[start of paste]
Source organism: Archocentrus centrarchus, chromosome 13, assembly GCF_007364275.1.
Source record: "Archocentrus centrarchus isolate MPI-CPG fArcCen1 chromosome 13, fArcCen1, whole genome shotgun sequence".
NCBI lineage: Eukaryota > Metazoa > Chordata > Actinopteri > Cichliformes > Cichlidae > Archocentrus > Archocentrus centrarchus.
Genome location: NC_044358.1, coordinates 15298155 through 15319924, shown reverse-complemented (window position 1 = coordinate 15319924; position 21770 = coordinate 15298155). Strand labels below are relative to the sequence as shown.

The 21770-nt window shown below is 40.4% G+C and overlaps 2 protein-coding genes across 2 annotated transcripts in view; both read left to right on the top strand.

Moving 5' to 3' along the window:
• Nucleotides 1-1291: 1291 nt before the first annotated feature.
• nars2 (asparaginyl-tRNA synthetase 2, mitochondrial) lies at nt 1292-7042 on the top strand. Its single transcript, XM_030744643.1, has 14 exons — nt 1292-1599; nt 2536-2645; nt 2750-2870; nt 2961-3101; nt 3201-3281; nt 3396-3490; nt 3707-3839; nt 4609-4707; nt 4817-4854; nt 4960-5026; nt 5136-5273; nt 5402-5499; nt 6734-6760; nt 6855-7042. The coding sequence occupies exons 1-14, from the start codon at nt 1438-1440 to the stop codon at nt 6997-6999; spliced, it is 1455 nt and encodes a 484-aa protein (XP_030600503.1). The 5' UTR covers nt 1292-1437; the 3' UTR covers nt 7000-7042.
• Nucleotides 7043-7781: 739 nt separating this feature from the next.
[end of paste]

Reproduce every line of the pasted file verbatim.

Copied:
Source organism: Archocentrus centrarchus, chromosome 13, assembly GCF_007364275.1.
Source record: "Archocentrus centrarchus isolate MPI-CPG fArcCen1 chromosome 13, fArcCen1, whole genome shotgun sequence".
NCBI lineage: Eukaryota > Metazoa > Chordata > Actinopteri > Cichliformes > Cichlidae > Archocentrus > Archocentrus centrarchus.
Genome location: NC_044358.1, coordinates 15298155 through 15319924, shown reverse-complemented (window position 1 = coordinate 15319924; position 21770 = coordinate 15298155). Strand labels below are relative to the sequence as shown.

The 21770-nt window shown below is 40.4% G+C and overlaps 2 protein-coding genes across 2 annotated transcripts in view; both read left to right on the top strand.

Moving 5' to 3' along the window:
• Nucleotides 1-1291: 1291 nt before the first annotated feature.
• nars2 (asparaginyl-tRNA synthetase 2, mitochondrial) lies at nt 1292-7042 on the top strand. Its single transcript, XM_030744643.1, has 14 exons — nt 1292-1599; nt 2536-2645; nt 2750-2870; nt 2961-3101; nt 3201-3281; nt 3396-3490; nt 3707-3839; nt 4609-4707; nt 4817-4854; nt 4960-5026; nt 5136-5273; nt 5402-5499; nt 6734-6760; nt 6855-7042. The coding sequence occupies exons 1-14, from the start codon at nt 1438-1440 to the stop codon at nt 6997-6999; spliced, it is 1455 nt and encodes a 484-aa protein (XP_030600503.1). The 5' UTR covers nt 1292-1437; the 3' UTR covers nt 7000-7042.
• Nucleotides 7043-7781: 739 nt separating this feature from the next.